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Appearance energies are particularly import when it comes down to mass spectrometers that use electron impact bombardment. They typically denote the quantum energy value for fragmenting the molecule into two other molecules, for instance the fragmentation sequence $CH_4 + e(21.3eV) \rightarrow CH_3 + H^+ $ is given by NIST Webbook.

I understand that these appearance energies are typically found by using a power law fit on data collected at low energy electron bombardment sweeps. The equation used for the fitting typically being,

$$\begin{cases} I = 0 & x < AE\\ I = A(E-AE)^p & x\geq AE \end{cases}$$

Sometimes researchers use,

$$\begin{cases} I = 0 & x < AE_1\\ I = A(E-AE_1)^p & AE_1 \geq x \leq AE_2 \\ I = A(E-AE_1)^{p_1} + B(E-AE_2)^{p_2}& x >AE_2 \end{cases}$$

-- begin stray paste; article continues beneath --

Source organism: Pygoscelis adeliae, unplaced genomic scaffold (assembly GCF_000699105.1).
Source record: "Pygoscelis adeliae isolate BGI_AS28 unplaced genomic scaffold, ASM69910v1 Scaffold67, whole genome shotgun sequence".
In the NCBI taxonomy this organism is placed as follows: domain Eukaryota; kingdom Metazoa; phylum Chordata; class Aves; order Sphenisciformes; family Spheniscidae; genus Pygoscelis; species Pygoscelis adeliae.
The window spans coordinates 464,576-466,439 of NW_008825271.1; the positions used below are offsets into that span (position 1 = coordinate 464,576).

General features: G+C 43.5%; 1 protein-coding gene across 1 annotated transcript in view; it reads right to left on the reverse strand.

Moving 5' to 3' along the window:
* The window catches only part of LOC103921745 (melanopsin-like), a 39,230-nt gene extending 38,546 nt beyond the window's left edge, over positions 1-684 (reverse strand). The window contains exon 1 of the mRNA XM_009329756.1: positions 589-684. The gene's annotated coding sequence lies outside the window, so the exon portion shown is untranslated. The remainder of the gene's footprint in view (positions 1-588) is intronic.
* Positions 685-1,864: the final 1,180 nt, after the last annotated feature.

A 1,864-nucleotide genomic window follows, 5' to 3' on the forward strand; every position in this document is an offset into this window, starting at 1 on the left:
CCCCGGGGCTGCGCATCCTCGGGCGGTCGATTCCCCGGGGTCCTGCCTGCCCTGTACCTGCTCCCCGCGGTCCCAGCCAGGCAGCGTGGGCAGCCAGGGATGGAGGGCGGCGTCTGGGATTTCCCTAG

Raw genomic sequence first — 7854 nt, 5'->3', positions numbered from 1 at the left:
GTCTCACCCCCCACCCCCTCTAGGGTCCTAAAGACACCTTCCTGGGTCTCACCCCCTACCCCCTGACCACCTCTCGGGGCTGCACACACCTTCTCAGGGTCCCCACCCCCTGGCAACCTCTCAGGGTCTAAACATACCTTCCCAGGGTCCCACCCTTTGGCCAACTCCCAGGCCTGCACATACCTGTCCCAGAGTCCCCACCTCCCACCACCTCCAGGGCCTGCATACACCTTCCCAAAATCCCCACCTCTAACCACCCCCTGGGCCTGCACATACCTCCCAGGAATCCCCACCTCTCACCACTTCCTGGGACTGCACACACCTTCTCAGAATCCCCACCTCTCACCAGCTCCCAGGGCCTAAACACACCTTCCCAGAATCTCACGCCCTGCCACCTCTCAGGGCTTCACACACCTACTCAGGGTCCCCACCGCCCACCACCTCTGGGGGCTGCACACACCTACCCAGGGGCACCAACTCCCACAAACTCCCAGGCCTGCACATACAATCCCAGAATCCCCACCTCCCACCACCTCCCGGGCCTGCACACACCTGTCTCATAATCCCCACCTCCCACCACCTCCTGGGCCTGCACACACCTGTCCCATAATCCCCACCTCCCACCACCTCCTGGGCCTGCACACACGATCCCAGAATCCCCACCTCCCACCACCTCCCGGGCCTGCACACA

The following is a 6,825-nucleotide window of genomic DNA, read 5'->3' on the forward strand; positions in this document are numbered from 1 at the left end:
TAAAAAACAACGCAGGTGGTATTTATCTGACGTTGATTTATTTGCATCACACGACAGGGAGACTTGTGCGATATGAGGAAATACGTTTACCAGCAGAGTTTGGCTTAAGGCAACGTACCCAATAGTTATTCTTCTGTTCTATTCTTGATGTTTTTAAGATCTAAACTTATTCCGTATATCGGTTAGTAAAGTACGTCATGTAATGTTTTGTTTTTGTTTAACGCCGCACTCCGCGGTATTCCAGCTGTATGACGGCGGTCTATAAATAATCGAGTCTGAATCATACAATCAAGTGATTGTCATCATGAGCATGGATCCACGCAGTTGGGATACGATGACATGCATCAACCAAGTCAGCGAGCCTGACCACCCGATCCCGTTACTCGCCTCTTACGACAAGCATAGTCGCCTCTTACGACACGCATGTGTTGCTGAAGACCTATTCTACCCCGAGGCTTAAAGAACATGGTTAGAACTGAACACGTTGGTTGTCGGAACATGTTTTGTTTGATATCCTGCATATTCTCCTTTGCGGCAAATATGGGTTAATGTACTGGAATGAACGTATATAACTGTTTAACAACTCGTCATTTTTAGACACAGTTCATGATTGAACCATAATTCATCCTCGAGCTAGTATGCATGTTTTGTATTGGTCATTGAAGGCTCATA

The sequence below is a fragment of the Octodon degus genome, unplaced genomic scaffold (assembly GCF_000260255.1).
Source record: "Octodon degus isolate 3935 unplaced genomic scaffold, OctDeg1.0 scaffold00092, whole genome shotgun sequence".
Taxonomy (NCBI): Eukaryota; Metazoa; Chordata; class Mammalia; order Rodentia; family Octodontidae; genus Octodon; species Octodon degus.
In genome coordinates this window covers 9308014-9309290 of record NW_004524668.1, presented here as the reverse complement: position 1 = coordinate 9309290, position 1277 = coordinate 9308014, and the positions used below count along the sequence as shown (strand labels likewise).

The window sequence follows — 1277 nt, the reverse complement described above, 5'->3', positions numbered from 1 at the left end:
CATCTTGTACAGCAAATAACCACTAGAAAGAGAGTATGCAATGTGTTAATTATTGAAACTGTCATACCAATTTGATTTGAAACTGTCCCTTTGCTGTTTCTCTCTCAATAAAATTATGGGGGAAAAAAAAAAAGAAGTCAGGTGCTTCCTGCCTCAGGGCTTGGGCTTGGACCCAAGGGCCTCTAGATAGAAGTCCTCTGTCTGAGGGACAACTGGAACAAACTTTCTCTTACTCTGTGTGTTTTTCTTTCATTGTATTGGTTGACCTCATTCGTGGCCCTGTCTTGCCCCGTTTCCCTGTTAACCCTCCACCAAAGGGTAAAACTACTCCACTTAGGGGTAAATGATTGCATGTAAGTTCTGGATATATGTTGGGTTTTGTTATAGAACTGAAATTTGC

Which results in two appearance energies for the particular fragment investigated. If the appearance energy is quantum mechanical by nature then shouldn't there only be one possible energy value that could produce that fragment.

It has been suggested to me that the multiple appearance energies can be attributed to different 'channels' of electron interaction with the molecule(ie: an electron bombardment of Butanol [$C_4H_{10}O$] can produce an $H^+$ by breaking the $H-O$ bond or $H-C$ bond). However, if this were the case why are all appearance energies of larger molecules not multi-leveled (ie: n number of AEs where n is the number of ways to fragment the larger molecule into the fragment of interest)?

If any of my above understanding is incorrect please tell me, and if possible please explain to me how and why we are able to have two appearance energies for certain fragments.

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